The Great Profit Divide

As I have spent most of my working life in the business and finance world, the word “profit” has never elicited any kind of emotional or value-based response for me personally. There are so many different definitions, but in my mind and in broad terms, it simply represents a factual illustration of how any business goes about their trade by selling their products and/or services at an amount greater than it costs to produce, market and deliver them. In other words, I see it purely as a financial term, but I feel that it has come to mean different things to different people.

As a business advisor, trainer and coach there is always going to be a strong emphasis on improving performance and profitability and so when engaging clients around the topic, the natural disposition is to associate the word profit as a gateway to achieving a plethora of goals in business and in life more generally. This elevated meaning is intended to help create an abundance mindset and produce a vibrant energy that is a wonderful way to enhance clarity, sharpen the focus and build momentum. However, what I have come to learn in recent times is to be more mindful and sensitive when using the term profit, as it seems to not only be interpreted as a simple financial equation but appears to be deep rooted in the power of language and the impacts it has on our psyche.

This observation is not surprising, when the world is constantly questioning the capitalist ideology and how profit somehow gets washed and rinsed with words like greed, usury and cheating or popular phrases like those wall street fat cats and snake oil salesman. Then we have the corporate social responsibility movement happening and the paradigm shift from profit to purpose or the stakeholder vs shareholder argument. To be clear, I am not trying to attack or defend any of these ideas, I am simply taking a bird’s eye view and observing the reality on the ground. What I am interested in though, is the impact these new social norms have on those below the surface motivations, beliefs and values and be able to recognise this when it presents. This will then give me the opportunity to find a way to remove or isolate profit from these perceptions and perhaps help reframe perspectives on all that is good about profit and why it is so important for business success and sustainability.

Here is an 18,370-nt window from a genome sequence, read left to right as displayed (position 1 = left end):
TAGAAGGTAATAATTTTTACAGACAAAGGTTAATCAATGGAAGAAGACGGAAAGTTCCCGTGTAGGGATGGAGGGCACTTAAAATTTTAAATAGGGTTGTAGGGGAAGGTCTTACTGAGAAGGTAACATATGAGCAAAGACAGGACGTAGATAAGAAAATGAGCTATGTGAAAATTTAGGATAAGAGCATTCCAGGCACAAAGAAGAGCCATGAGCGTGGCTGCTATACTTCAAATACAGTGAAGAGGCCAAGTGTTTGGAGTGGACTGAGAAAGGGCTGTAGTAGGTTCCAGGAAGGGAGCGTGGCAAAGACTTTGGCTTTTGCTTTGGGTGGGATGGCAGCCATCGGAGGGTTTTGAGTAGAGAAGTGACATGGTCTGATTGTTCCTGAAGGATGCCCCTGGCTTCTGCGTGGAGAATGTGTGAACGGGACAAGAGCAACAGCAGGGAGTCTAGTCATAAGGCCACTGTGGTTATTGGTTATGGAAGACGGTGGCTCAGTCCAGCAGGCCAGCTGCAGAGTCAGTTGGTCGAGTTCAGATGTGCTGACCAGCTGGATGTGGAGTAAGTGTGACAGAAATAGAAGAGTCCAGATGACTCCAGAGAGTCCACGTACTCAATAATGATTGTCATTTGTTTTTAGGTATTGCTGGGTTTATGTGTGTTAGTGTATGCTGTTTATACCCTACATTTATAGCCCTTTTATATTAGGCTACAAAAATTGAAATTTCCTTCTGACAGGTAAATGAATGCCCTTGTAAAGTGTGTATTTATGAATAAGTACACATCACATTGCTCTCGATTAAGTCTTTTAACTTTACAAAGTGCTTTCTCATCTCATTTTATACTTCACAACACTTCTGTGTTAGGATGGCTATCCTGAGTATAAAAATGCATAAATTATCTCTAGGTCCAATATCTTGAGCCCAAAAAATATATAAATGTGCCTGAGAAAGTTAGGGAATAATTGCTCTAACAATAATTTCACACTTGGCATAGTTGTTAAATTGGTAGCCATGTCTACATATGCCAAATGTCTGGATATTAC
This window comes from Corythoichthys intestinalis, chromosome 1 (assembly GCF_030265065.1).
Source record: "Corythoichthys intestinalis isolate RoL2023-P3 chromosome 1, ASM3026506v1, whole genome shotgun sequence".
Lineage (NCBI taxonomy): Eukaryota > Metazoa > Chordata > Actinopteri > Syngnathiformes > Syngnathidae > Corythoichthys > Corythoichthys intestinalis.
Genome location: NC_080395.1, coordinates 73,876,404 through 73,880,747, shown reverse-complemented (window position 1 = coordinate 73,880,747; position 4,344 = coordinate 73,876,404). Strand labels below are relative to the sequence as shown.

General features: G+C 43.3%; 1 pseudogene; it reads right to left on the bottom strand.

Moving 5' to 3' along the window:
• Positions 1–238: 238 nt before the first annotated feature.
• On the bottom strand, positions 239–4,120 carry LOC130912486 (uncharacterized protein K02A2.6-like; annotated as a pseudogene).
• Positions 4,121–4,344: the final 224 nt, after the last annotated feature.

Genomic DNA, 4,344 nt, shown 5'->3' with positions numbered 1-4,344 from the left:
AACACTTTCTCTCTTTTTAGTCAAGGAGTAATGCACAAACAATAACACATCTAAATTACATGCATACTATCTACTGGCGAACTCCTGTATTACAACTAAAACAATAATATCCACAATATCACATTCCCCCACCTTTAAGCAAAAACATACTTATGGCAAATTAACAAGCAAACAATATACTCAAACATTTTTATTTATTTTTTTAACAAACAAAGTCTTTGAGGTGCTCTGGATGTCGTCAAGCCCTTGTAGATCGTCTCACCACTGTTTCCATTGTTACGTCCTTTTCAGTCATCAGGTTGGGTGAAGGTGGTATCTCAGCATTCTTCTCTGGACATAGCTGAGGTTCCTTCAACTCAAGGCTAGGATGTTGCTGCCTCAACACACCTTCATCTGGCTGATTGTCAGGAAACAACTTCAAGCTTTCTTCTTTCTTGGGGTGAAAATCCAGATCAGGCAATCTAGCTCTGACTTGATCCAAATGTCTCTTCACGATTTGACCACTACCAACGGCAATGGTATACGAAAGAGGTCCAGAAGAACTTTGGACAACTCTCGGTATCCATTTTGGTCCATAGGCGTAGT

I usually encounter what I call the “profit apathy” disposition when people skirt around the numbers and use avoidance tactics by defaulting on purpose or meaning and doing what they love and are passionate about. It also comes through in conversation when its about helping or developing others and profit is somehow lumped into the self-interest or even self-indulgence bucket. I can totally relate, as the only reason I do what I do is to help others with the added bonus of enjoying it in the process. I also completely agree with the notion of doing what you love first and foremost and the financial benefits will follow. What I also strongly advocate though is that running a highly profitable business will allow you to not only continue doing what you love but will also give you more options such as investing in your business to improve your offering(s), investing time and energy in your personal well-being and providing the opportunity to develop those around you. If we can reprogram our thinking around the purpose that profit serves rather than focus on the term for its own sake or what it may mistakenly represent, then perhaps those who have held certain unhelpful beliefs can look at their numbers in a different light and engage in the profit growth conversation with a curious and open mind.  

After all, if you solely build your business based on following a passion, how is that different from a hobby? Purpose plus profit sounds like a winning formula to me. I may be wrong, but the way I see it is that pursuing either one on its own is a rather naive approach to long term business success.  

The Great Profit Divide

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